Hard light and soft light are all suited up and ready to rumble! They’re both strong contenders, but at the end of the day, I think you’ll agree they’re both winners. They’re at opposite ends of the spectrum, one edgy and dramatic and the other soft, willowy and open. This month, we’ll explore their differences and how they’re created, and jump into the studio for a few examples of what’s possible with each.As you’ll see, they’re both beautiful in their own right, each with unique qualities, distinct flavors and emotional impact. Let’s start by defining the qualities of each type of light.• Hard light creates a rapid transition between highlight and shadow. Its hallmarks are dark shadows with crisp edges.
• Soft light creates a gradual transition between highlight and shadow. Soft light’s signature look is very diffuse, with soft-edged, open shadows.So what’s the real difference between hard light and soft light in practical terms? Shadows—that’s the whole ballgame! The slower the transition from highlight to shadow, the softer the light. Conversely, the faster the transition from highlight to shadow, the harder the light. With hard light, the transition from highlight to shadow is crisp and well-defined, and casts deep, dark shadows. With soft light, the opposite is true, with the transition from highlight to shadow happening very gradually, creating shadows that remain light, soft and open.Log in to read more.
Phillip Blume – Viral Social MarketingThe new year should hold promise, right? Why does it sometimes feel like the promise of ruin? For Eileen and me, during the early months of 2014, the future looked as bleak as those dark February nights when I began to wake up in a cold sweat. We had just come off a year of record profits, photographed two weddings in Europe, won awards, appeared on CreativeLive and were preparing talks for conferences, including ShutterFest. I should have felt on top of the world. Instead, engagement season came and went, and we had only three weddings on the books.Not 23, as expected. Three. Worse yet, we’d just poured our lifesavings into a beautiful house-studio combo, with an extra bedroom intended for a son; we had finally begun our adoption. Suddenly, I was afraid I wouldn’t be able to feed the two daughters we already had. On those nights, I would migrate from the clammy sheets and onto my knees beside the bed, looking for direction and grace. For a while, it seemed I just got humility. I think God knew that’s what I needed.Log in to read more.
Sal Cincotta – How I Got The Shot
Last month we debuted “How I Got the Shot.” This month, we continue with the February cover shot featuring my model Heather. All right, let’s dig in.ConceptIt all starts with a concept. I get asked all the time where I find inspiration. It’s everywhere. You have got to be an artist and start thinking like one. Be curious. I love to look at images, movies, advertisements, painting, etc. And from there, figure out how you can put your own spin on it.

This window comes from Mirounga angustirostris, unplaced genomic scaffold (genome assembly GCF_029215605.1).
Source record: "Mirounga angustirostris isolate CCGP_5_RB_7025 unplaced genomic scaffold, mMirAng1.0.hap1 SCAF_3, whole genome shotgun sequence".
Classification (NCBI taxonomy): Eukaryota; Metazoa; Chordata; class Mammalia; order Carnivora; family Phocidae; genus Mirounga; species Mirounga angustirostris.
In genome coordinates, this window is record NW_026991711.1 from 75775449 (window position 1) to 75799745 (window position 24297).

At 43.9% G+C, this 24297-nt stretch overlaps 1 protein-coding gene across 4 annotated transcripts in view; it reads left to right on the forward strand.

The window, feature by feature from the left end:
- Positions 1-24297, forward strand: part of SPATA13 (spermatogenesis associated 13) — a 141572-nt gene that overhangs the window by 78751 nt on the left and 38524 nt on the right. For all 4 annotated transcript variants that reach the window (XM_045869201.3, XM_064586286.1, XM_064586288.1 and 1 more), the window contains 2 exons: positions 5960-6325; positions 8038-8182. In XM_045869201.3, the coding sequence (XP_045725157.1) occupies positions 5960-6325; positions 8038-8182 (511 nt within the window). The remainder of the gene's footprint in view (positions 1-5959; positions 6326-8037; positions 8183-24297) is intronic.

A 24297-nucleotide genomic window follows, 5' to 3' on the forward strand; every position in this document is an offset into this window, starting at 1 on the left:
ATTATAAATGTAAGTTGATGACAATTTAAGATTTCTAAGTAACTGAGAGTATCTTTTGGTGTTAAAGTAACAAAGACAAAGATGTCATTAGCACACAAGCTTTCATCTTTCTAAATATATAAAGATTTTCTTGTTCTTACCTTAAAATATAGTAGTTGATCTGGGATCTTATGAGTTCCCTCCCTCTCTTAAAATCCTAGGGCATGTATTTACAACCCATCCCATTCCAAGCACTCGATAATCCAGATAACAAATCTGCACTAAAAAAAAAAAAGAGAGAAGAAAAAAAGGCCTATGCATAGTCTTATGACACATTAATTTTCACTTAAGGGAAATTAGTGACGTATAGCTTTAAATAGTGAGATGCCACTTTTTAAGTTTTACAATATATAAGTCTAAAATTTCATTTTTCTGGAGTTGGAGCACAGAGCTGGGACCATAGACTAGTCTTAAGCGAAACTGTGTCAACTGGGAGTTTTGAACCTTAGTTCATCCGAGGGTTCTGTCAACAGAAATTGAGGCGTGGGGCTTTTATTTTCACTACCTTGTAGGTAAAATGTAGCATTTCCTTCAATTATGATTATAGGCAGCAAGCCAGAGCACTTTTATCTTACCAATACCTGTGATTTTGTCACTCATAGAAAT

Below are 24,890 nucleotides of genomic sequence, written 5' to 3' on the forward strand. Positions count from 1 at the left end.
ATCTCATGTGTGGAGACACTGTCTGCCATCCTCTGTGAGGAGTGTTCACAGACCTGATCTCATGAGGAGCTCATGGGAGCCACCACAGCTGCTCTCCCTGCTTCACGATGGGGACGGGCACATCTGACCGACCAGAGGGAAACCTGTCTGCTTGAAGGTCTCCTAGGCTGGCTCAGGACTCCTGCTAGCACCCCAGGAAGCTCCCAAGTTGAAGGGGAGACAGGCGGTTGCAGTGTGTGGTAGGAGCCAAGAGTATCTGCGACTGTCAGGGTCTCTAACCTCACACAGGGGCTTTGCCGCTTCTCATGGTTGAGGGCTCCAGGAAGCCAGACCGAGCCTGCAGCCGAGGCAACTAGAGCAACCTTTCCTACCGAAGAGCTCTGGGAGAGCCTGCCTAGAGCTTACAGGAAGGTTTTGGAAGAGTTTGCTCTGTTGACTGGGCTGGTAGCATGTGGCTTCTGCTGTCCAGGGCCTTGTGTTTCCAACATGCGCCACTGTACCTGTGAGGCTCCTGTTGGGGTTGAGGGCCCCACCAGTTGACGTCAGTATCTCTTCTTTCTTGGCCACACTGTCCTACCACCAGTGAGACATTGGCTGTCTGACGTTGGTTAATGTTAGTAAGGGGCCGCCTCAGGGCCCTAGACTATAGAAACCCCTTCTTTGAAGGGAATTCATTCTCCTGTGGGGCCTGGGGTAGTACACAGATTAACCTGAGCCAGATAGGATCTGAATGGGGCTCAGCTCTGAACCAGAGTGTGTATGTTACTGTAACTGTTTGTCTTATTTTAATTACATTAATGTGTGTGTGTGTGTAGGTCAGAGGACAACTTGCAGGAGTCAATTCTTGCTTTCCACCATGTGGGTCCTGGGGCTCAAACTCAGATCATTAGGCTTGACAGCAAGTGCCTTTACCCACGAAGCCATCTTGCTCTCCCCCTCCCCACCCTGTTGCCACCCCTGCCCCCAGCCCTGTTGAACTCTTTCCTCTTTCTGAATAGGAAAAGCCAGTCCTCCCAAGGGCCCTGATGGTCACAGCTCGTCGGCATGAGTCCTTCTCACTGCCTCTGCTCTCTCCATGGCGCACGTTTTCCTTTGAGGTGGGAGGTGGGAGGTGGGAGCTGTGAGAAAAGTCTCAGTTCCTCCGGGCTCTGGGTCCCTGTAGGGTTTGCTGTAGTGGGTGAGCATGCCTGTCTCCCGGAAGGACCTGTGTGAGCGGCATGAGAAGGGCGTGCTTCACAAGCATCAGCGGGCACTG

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Skip Cohen – Building Blocks
This series is called “Building Blocks” because, just like that dream studio you might build someday, each component of your website is another important structural element.Sadly, my frustration with many of your websites takes me right back to The Three Little Pigs. Too many of you have built your house of sticks and straw instead of bricks. You’ve built your site too fast because you knew you needed a website. That would have been fine, but you never came back to fine-tune the components.So, we covered demographics, design and your galleries last month. Let’s start with your next critical tab: your About page.Log in to read more.
Stacie Frazier – Go Big By Going Small
Whether you are already a busy studio or just getting your feet wet in the world of boudoir photography, mini-sessions can be a great way to help market your business, while generating extra revenue. These sessions (we call ours Haute Shots Petite Sessions) help tell the story of your brand, and also engage with a demographic that may have been previously neglected for a broader range of clientele.Why mini?Mini sessions can help build or boost your portfolio during slower periods. They generate buzz during time-sensitive events (like holidays), or can introduce a new studio set or location. Offering these themed sessions makes them more special. When creating a theme, take into consideration what you would like to portray or offer—for example, a special bed set that reflects a holiday like Valentine’s Day or Christmas, or even a general season like summer or fall. During nonholiday periods, promote a set that isn’t normally in your boudoir routine, like shower shots, artistic/implied nudes or sheet shots. If you are hip to trends, consider something that reflects a hot topic, like a sexy movie that is about to be released, a top television show or even a best-selling book.Log in to read more.
Vanessa Joy – Shake It Up: How to Head Off Marketing Stagnation
It’s natural this time of year to look at what marketing efforts worked last year and decide what to use again this year. It’s a good practice. The beginning of the year is always a good time to evaluate your marketing efforts and figure out what’s working and what you’re wasting time and money on. When we continually do the same things over and over, we simply get bored with what we’re doing—even if it’s working fine.There’s a fine line in marketing that tell us we need to stick with what works but at the same time keep things new, fresh and interesting. As photographers, we see that two-fold with our marketing efforts as well as in our photography. We need to keep consistent to keep our brand recognizable, but we need to shake things up a little to stay on top of the game and to make sure that our work and business aren’t getting stale. Staleness is death to a photographer.Log in to read more.
Kristin Korpos – Understanding Copyright
As a photographer, it is important to understand how the copyright to your images is protected. It is equally important to educate your clients so they understand what your copyright means to them.What is copyright?Our copyright protections all started with the United States Constitution, Article I, Section 8, which states:The Congress shall have power to promote the progress of science and useful arts, by securing for limited times to authors and inventors the exclusive right to their respective writings and discoveries.In plain English, this means that copyright is an exclusive right that is granted to the author or creator of an original work. This includes the right to copy, distribute and adapt that work. When a photographer captures an image, she is authoring a work, and becomes the owner of that image. As the owner of the image, she has the exclusive right to exercise control over that image.Log in to read more.